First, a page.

Ferrari’s Racing Legacy Renewed

In 1994, Ferrari’s long term loyal customer Giampiero Moretti, FOUNDER OF MOMO was one of the few who convinced Maranello to return to sports car racing, which makes them know how important it was for the company to return to the category of motorsport in their largest market that was North America. By this time, it was almost 23-years because Ferrari last partook in the IMSA World Sports Car Championship with the Ferrari 312 PB in 1971 and hence needed a totally new car to compete.

A big portion of the Ferrari F40’s appeal is how raw and unadulterated it seems. It was built as a race car for the street and it’s proud of that. There’s no gimmick here. This is a race car first and a street car second. The headlights and taillights are simply an afterthought to make it road-compliant. The cabin is small, the seating position cramp and awkward, the suspension is hard and there’s a whole lot of lag from the twin-turbo V8 engine… but none of that matters.

The Ferrari F40 is an adventure because there’s nothing really like it. You can’t just go out and purchase something similar, even if you have all the money in the world. The only thing that comes close to an F40 is just another F40. It was the final car signed off by Enzo Ferrari himself. On average, it is still thought of as the greatest Ferrari ever built.

It further kickstarted the organization and cemented its place as a mythical car manufacturer. Classified as a sports car, the Ferrari 250 SWB was just as readily an adequate GT car in mind, depending on the model. Ferrari built several unique variants, but they were all called the 250. Succeeded by the 275 and the 330, it’s still held in high regards by most people, considered as possibly the greatest Ferrari road car of all time.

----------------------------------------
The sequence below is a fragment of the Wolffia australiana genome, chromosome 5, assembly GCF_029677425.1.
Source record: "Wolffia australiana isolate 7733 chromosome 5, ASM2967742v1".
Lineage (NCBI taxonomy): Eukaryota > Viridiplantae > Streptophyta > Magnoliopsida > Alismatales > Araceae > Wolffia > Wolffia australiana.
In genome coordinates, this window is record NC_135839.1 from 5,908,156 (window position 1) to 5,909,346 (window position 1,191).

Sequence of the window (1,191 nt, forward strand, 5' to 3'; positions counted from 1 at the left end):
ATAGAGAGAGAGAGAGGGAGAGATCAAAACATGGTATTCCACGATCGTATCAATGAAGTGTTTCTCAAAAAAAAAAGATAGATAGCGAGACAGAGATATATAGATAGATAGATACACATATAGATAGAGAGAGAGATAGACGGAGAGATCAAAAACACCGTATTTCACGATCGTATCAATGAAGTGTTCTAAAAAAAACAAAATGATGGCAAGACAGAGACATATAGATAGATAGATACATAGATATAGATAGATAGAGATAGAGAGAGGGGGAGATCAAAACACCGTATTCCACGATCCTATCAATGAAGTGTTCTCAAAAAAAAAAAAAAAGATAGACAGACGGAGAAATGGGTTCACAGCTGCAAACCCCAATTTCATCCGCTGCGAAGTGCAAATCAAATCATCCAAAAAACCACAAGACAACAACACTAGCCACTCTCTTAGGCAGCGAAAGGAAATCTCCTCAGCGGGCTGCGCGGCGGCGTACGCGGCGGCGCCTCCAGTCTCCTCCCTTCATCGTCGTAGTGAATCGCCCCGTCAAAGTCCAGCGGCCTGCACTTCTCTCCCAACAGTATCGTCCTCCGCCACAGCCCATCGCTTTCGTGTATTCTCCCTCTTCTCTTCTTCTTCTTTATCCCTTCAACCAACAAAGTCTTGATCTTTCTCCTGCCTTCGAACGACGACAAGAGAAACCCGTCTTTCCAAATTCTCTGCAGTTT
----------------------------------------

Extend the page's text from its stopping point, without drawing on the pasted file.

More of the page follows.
Officially, the Ferrari 250 SWB was provided in long wheelbase, short wheelbase and Europa. The SWB was the nimblest and agile of the three, but a lot of them were convertibles. All three carried a 3.0-Litre naturally-aspirated V12 with 300 horsepower. As much as I love Ferrari’s current V12s, they don’t even come close to a small-capacity V12 such as the one found in the 250. It seems mechanical and alive, if that is the exact phrasing I’m searching for. Nothing was synthetically made back then. Everything you hear comes from the motor, it comes from metal parts rubbing against one another.


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